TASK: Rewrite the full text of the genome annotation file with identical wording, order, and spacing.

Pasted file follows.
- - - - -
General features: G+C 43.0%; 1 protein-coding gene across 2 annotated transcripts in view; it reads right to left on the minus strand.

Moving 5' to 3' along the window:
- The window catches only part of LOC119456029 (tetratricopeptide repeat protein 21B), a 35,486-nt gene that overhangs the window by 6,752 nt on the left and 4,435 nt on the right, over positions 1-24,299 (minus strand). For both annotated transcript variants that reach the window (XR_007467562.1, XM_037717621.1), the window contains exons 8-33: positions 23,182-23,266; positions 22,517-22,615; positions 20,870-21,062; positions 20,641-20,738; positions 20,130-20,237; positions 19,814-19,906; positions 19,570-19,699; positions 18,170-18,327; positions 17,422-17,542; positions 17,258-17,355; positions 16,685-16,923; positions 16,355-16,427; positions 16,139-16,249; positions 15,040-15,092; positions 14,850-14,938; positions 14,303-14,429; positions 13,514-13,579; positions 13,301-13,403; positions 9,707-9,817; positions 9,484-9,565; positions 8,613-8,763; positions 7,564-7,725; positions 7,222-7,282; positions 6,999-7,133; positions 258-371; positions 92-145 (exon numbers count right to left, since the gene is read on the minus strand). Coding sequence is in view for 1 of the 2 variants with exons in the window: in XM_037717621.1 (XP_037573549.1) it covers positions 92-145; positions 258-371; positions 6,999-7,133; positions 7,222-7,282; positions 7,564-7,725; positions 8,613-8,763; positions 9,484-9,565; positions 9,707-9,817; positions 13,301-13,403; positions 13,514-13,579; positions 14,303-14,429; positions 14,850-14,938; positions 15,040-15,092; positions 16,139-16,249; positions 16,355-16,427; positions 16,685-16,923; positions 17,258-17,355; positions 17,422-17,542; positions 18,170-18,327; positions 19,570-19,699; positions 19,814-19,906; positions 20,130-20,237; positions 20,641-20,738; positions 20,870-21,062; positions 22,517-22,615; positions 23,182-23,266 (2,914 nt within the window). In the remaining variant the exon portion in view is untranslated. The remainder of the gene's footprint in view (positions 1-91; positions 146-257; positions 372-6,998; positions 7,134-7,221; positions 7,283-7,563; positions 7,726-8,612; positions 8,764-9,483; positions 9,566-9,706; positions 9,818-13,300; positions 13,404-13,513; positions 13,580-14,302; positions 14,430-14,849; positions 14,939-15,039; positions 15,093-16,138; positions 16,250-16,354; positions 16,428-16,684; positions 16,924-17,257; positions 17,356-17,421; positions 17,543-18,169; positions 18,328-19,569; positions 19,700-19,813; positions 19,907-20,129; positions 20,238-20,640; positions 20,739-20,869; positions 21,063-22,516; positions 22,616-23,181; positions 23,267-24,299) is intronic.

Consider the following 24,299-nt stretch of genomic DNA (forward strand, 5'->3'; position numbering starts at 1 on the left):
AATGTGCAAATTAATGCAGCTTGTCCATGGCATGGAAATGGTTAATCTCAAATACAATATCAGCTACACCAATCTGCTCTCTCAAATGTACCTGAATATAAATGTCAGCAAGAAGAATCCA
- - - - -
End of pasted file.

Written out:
General features: G+C 43.0%; 1 protein-coding gene across 2 annotated transcripts in view; it reads right to left on the minus strand.

Moving 5' to 3' along the window:
- The window catches only part of LOC119456029 (tetratricopeptide repeat protein 21B), a 35,486-nt gene that overhangs the window by 6,752 nt on the left and 4,435 nt on the right, over positions 1-24,299 (minus strand). For both annotated transcript variants that reach the window (XR_007467562.1, XM_037717621.1), the window contains exons 8-33: positions 23,182-23,266; positions 22,517-22,615; positions 20,870-21,062; positions 20,641-20,738; positions 20,130-20,237; positions 19,814-19,906; positions 19,570-19,699; positions 18,170-18,327; positions 17,422-17,542; positions 17,258-17,355; positions 16,685-16,923; positions 16,355-16,427; positions 16,139-16,249; positions 15,040-15,092; positions 14,850-14,938; positions 14,303-14,429; positions 13,514-13,579; positions 13,301-13,403; positions 9,707-9,817; positions 9,484-9,565; positions 8,613-8,763; positions 7,564-7,725; positions 7,222-7,282; positions 6,999-7,133; positions 258-371; positions 92-145 (exon numbers count right to left, since the gene is read on the minus strand). Coding sequence is in view for 1 of the 2 variants with exons in the window: in XM_037717621.1 (XP_037573549.1) it covers positions 92-145; positions 258-371; positions 6,999-7,133; positions 7,222-7,282; positions 7,564-7,725; positions 8,613-8,763; positions 9,484-9,565; positions 9,707-9,817; positions 13,301-13,403; positions 13,514-13,579; positions 14,303-14,429; positions 14,850-14,938; positions 15,040-15,092; positions 16,139-16,249; positions 16,355-16,427; positions 16,685-16,923; positions 17,258-17,355; positions 17,422-17,542; positions 18,170-18,327; positions 19,570-19,699; positions 19,814-19,906; positions 20,130-20,237; positions 20,641-20,738; positions 20,870-21,062; positions 22,517-22,615; positions 23,182-23,266 (2,914 nt within the window). In the remaining variant the exon portion in view is untranslated. The remainder of the gene's footprint in view (positions 1-91; positions 146-257; positions 372-6,998; positions 7,134-7,221; positions 7,283-7,563; positions 7,726-8,612; positions 8,764-9,483; positions 9,566-9,706; positions 9,818-13,300; positions 13,404-13,513; positions 13,580-14,302; positions 14,430-14,849; positions 14,939-15,039; positions 15,093-16,138; positions 16,250-16,354; positions 16,428-16,684; positions 16,924-17,257; positions 17,356-17,421; positions 17,543-18,169; positions 18,328-19,569; positions 19,700-19,813; positions 19,907-20,129; positions 20,238-20,640; positions 20,739-20,869; positions 21,063-22,516; positions 22,616-23,181; positions 23,267-24,299) is intronic.

Consider the following 24,299-nt stretch of genomic DNA (forward strand, 5'->3'; position numbering starts at 1 on the left):
AATGTGCAAATTAATGCAGCTTGTCCATGGCATGGAAATGGTTAATCTCAAATACAATATCAGCTACACCAATCTGCTCTCTCAAATGTACCTGAATATAAATGTCAGCAAGAAGAATCCA